“High school is supposed to be fun, and it can be, but for too many of my peers, it’s a daily battle just to get through the day” (Beach, 2018).
Adolescence can be challenging in many ways, and can become more complicated when mental health struggles are thrown in the mix! As therapists, acknowledging these struggles as reality for our clients is important to help build the therapeutic relationship which can allow for adaptive, healthy growth and healing. Assisting young children and teenagers with learning about depression and anxiety in ways they can understand is instrumental in attaining the strength and tools needed to attain a healthier sense of mental health.
Young clients sometimes struggle with everyday life due to symptoms of depression and anxiety. Inability to go to school, difficulty with completing schoolwork, low motivation, limited ability to focus, low ability to communicate, limited insight, and emotional dysregulation are just some of the ways therapists witness young clients suffer from unmanaged/unhealthy mental health. These can be in addition to the more overt symptoms of sadness, loss of interest, poor concentration, sleep and appetite changes, and isolation. At an extreme, thoughts of hopelessness and self-harm can occur. Many times, young children and teens are unable to recognize that what they are experiencing is much more common than they originally thought.
The stigma against mental health is beginning to change, more young children, adolescents, and teenagers are willing to come out to talk about their mental health struggles, creating a new ‘norm’ in which the environment to grow and heal is much more available to young people struggling with these symptoms. Gaining the perspective that they are not alone in feeling a certain way, thinking certain thoughts, or acting out through certain behaviors, allows young clients to become more comfortable with becoming vulnerable and to allow others to help them.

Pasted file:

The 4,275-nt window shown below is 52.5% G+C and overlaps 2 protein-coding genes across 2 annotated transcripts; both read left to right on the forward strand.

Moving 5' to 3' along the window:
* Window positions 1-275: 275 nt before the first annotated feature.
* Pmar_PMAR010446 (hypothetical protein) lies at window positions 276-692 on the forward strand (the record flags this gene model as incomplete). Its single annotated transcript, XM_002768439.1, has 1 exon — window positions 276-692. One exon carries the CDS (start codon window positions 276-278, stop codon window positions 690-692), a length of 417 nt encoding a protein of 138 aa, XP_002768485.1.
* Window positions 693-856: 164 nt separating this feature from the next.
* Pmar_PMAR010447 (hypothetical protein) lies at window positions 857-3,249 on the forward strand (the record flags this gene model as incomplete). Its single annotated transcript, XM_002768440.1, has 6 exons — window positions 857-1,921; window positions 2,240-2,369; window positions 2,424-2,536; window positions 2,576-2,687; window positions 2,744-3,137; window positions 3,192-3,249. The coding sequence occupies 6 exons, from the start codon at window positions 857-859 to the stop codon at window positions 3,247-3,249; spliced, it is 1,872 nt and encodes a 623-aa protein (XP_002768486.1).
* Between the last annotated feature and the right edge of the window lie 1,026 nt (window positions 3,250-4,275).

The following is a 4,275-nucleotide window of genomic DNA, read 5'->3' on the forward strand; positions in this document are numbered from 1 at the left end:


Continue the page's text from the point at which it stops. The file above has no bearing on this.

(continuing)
It can be difficult for a parent to recognize symptoms or to approach the conversation with an adolescent that might be struggling. “Most parents, 85%, thought their child would ask them for help if feeling depressed … The best way to get kids to talk is to just be present” (Pawlowski, 2019). Getting the conversation started can be the hardest part, but making the effort to be there is a big sign for an adolescent, who might be struggling with ‘being heard’. Every adolescent is unique and might require a certain therapeutic approach, and hopefully the conversation can be had to help get to that point! Please reach out to Center For Wellness if you are struggling with the symptoms of depression noted above.
Author: Megan Teperman, MS, LAC, NCC – Primary Therapist at Center For Wellness
(with additions by Gagandeep Singh, MD – Founder/Medical Director at Center For Wellness)